Could an alien mothership be hovering around the solar system, sending out tiny probes to explore planets? According to a Harvard scientist and a Pentagon official, it’s possible.
In a draft paper, the pair said it is feasible an extraterrestrial spaceship could be in our galactic neighborhood, exploring the region by the means of “dandelion seeds” — small spacecraft that can gather and send back information, similar to the way humans send out spacecraft to explore planets.
Professor Loeb received a PhD in plasma physics at age 24 from the Hebrew University of Jerusalem (1986) and was subsequently a long-term member at the Institute for Advanced Study in Princeton (1988-1993), where he started to work in theoretical astrophysics. In 1993 he moved to Harvard University where he was tenured three years later. He is now the Frank B. Baird Jr. Professor of Science and former chair of the department
Avi Loeb, an astronomer at Harvard University, and Sean M. Kirkpatrick, director of the Pentagon’s All-domain Anomaly Resolution Office (AARO) — established in July 2022 by the Department of Defense (DoD) to detect and study “objects of interest” — released the draft, Physical Constraints on Unidentified Aerial Phenomena, on March 7. It is not an official Pentagon document but was carried out in partnership with the DoD. It has not been peer-reviewed.
Loeb is known for his research into ‘Oumuamua — an interstellar visitor from beyond the solar system. Astronomers first detected the cigar-shaped object in 2017 and originally thought it was a comet. However, its elongated shape, its lack of coma (the cloud of gases that envelope a comet), and the fact that it was accelerating away from the sun raised questions about the comet theory. Loeb suggested instead that ‘Oumuamua was an alien spaceship.
Dr. Sean Kirkpatrick
- Deputy Director, J2 Intelligence Directorate
- U.S. Space Command
Dr. Kirkpatrick was appointed the Deputy Director of Intelligence and the DNI Representative for USSPACECOM upon establishment after designing the intelligence enterprise across and through the USSPACECOM. Dr. Kirkpatrick brings a significant depth of expertise in scientific and technical intelligence (S&TI) policy, research and development, acquisitions, and operations, specializing in space/counterspace mission areas to the USSPACECOM team.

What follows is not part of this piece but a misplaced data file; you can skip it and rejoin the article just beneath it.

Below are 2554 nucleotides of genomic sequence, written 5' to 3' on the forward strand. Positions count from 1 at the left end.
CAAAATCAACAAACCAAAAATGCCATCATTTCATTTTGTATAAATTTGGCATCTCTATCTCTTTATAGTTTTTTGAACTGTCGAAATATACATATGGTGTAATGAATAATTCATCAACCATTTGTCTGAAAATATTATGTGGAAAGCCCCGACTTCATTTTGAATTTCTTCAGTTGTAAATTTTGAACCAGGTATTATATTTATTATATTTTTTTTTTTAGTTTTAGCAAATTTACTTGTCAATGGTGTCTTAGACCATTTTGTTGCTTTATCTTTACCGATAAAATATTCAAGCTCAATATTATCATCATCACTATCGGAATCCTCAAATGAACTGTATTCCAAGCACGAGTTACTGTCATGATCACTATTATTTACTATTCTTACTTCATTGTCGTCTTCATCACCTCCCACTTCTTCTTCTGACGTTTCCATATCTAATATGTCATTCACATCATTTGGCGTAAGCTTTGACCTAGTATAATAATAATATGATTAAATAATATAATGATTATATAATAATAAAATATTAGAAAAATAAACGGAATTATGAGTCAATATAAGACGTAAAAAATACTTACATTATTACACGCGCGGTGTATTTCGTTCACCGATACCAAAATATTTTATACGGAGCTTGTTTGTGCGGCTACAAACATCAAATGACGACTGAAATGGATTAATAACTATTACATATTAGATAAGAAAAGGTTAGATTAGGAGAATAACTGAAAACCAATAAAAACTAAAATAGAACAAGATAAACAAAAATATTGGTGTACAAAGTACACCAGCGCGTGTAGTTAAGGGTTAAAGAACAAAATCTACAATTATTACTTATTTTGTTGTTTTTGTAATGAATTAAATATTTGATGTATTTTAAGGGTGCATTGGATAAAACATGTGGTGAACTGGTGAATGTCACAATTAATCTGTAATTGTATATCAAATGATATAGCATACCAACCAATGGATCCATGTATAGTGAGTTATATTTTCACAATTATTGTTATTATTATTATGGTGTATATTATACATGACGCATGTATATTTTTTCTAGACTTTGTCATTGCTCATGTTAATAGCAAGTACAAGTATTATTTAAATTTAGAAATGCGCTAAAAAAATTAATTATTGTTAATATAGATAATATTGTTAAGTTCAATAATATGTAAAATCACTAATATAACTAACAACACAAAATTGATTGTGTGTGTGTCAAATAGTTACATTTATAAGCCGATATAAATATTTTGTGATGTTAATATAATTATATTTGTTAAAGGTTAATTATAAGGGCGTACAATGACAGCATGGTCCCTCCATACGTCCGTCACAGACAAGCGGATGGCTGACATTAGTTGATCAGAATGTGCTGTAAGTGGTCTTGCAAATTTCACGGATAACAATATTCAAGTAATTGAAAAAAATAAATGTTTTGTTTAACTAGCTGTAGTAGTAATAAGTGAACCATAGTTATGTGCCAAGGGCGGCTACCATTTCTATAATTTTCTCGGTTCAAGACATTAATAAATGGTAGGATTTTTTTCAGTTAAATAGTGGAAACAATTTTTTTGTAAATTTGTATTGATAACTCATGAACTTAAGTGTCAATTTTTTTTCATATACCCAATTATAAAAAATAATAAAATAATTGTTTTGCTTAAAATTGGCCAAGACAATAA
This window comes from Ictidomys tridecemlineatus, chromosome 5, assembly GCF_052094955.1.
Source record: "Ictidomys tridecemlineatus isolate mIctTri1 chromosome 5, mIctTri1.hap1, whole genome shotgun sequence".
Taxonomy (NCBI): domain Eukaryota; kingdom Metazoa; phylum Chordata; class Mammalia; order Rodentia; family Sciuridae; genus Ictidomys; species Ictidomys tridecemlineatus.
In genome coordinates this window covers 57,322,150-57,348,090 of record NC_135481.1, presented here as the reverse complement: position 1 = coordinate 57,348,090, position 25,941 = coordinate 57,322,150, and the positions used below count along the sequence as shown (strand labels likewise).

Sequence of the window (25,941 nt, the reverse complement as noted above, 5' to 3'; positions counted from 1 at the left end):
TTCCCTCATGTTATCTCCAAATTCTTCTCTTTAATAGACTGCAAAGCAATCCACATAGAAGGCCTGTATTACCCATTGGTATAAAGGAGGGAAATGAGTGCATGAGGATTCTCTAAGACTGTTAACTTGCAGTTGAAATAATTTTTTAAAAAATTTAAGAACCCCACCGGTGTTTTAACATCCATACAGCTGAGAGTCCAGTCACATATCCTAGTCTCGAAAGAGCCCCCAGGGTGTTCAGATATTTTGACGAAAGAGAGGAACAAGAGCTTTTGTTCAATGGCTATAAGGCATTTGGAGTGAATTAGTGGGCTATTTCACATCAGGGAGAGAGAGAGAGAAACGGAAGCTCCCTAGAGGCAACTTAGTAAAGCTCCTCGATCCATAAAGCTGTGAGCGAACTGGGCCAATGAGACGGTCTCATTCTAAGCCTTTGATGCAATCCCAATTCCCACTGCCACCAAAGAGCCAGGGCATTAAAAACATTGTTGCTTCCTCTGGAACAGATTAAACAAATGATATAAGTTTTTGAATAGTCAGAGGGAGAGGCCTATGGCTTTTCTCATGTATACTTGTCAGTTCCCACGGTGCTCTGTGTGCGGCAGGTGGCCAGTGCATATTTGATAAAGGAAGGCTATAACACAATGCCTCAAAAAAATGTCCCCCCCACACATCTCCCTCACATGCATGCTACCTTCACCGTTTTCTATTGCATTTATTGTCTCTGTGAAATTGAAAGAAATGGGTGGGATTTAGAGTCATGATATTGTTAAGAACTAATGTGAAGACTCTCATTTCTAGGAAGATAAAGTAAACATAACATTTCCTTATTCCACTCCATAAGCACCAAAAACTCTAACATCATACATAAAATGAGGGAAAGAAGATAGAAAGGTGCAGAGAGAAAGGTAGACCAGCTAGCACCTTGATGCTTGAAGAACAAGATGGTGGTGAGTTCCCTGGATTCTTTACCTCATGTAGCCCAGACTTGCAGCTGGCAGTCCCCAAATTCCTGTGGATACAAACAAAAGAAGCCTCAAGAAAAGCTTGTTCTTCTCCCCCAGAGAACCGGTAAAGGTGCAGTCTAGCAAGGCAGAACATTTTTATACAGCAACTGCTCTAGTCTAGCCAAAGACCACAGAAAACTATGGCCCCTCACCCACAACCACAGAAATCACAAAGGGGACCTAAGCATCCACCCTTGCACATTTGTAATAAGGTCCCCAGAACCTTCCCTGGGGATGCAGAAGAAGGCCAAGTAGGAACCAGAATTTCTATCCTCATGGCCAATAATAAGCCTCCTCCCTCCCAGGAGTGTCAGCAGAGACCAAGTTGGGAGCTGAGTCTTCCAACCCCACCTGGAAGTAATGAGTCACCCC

Six months before ‘Oumuamua’s close approach to Earth, a small interstellar meteor measuring around 3 feet (1 meter) wide smashed into Earth. This meteor, IM2, was not related to ‘Oumuamua, but it got Loeb thinking.
The interloper ‘Oumuamua continues to puzzle astronomers and astrophysicists. (Image credit: Bjorn Bakstad via Getty Images)
That coincidence inspired him “to consider the possibility that an artificial interstellar object could potentially be a parent craft that releases many small probes during its close passage to Earth, an operational construct not too dissimilar from NASA missions,” Loeb told Live Science in an email. “These ‘dandelion seeds’… could be separated from the parent craft by the tidal gravitational force of the sun or by a maneuvering capability.”
In the draft paper, Loeb and Kirkpatrick looked at Unidentified Anomalous Phenomena (UAPs, the government’s preferred term for UFOs) confined by known physics. The authors suggest the dandelion seed probes could reach Earth for exploration without being detected by astronomers as they would likely be too small to reflect enough sunlight for survey telescopes to detect.
“Equipped with a large surface-to-mass ratio of a parachute, technological ‘dandelion seeds’ could slow down in the Earth’s atmosphere to avoid burnup and then pursue their objectives wherever they land,” they wrote.
Aliens would likely want to explore rocky planets with an atmosphere in the solar system, the authors propose. From a distance, Venus, Earth and Mars would all look appealing, with Earth being of greatest interest once aliens found signatures of liquid water. The alien civilization that created the probes would not need to be on the mothership. It would be unlikely that it could even communicate with the probes.
The alien civilization may not even exist anymore. Most stars in the solar system formed billions of years before the sun. A habitable planet with intelligent life could have been sending out probes long before Earth formed. Searching for “resembles checking our mailbox for any packages that may have accumulated over time there, even if the senders are not alive anymore,” Loeb said.
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